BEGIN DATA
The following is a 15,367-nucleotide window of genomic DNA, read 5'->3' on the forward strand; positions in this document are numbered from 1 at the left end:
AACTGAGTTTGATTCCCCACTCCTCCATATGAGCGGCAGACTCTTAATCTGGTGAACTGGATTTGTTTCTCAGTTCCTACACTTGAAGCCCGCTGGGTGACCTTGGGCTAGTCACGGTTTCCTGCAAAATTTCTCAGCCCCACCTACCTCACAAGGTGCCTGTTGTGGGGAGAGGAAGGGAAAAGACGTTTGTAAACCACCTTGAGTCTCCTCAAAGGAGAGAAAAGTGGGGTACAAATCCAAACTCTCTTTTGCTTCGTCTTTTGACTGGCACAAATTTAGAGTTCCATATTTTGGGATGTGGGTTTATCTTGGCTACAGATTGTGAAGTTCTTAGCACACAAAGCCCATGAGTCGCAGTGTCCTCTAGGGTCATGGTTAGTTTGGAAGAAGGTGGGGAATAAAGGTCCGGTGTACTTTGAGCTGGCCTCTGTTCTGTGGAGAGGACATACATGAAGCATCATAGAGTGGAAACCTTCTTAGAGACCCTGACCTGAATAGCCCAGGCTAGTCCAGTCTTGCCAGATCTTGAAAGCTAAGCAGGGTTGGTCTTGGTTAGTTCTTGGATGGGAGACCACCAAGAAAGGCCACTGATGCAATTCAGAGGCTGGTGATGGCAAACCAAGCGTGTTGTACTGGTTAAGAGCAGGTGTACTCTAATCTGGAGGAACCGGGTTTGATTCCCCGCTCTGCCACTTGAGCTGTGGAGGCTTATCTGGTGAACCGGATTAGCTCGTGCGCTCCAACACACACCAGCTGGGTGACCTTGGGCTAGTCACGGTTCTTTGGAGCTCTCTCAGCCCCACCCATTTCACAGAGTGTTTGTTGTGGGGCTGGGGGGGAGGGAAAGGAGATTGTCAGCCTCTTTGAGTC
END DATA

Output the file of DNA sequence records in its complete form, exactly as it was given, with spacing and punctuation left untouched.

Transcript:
The following is a 15,367-nucleotide window of genomic DNA, read 5'->3' on the forward strand; positions in this document are numbered from 1 at the left end:
AACTGAGTTTGATTCCCCACTCCTCCATATGAGCGGCAGACTCTTAATCTGGTGAACTGGATTTGTTTCTCAGTTCCTACACTTGAAGCCCGCTGGGTGACCTTGGGCTAGTCACGGTTTCCTGCAAAATTTCTCAGCCCCACCTACCTCACAAGGTGCCTGTTGTGGGGAGAGGAAGGGAAAAGACGTTTGTAAACCACCTTGAGTCTCCTCAAAGGAGAGAAAAGTGGGGTACAAATCCAAACTCTCTTTTGCTTCGTCTTTTGACTGGCACAAATTTAGAGTTCCATATTTTGGGATGTGGGTTTATCTTGGCTACAGATTGTGAAGTTCTTAGCACACAAAGCCCATGAGTCGCAGTGTCCTCTAGGGTCATGGTTAGTTTGGAAGAAGGTGGGGAATAAAGGTCCGGTGTACTTTGAGCTGGCCTCTGTTCTGTGGAGAGGACATACATGAAGCATCATAGAGTGGAAACCTTCTTAGAGACCCTGACCTGAATAGCCCAGGCTAGTCCAGTCTTGCCAGATCTTGAAAGCTAAGCAGGGTTGGTCTTGGTTAGTTCTTGGATGGGAGACCACCAAGAAAGGCCACTGATGCAATTCAGAGGCTGGTGATGGCAAACCAAGCGTGTTGTACTGGTTAAGAGCAGGTGTACTCTAATCTGGAGGAACCGGGTTTGATTCCCCGCTCTGCCACTTGAGCTGTGGAGGCTTATCTGGTGAACCGGATTAGCTCGTGCGCTCCAACACACACCAGCTGGGTGACCTTGGGCTAGTCACGGTTCTTTGGAGCTCTCTCAGCCCCACCCATTTCACAGAGTGTTTGTTGTGGGGCTGGGGGGGAGGGAAAGGAGATTGTCAGCCTCTTTGAGTC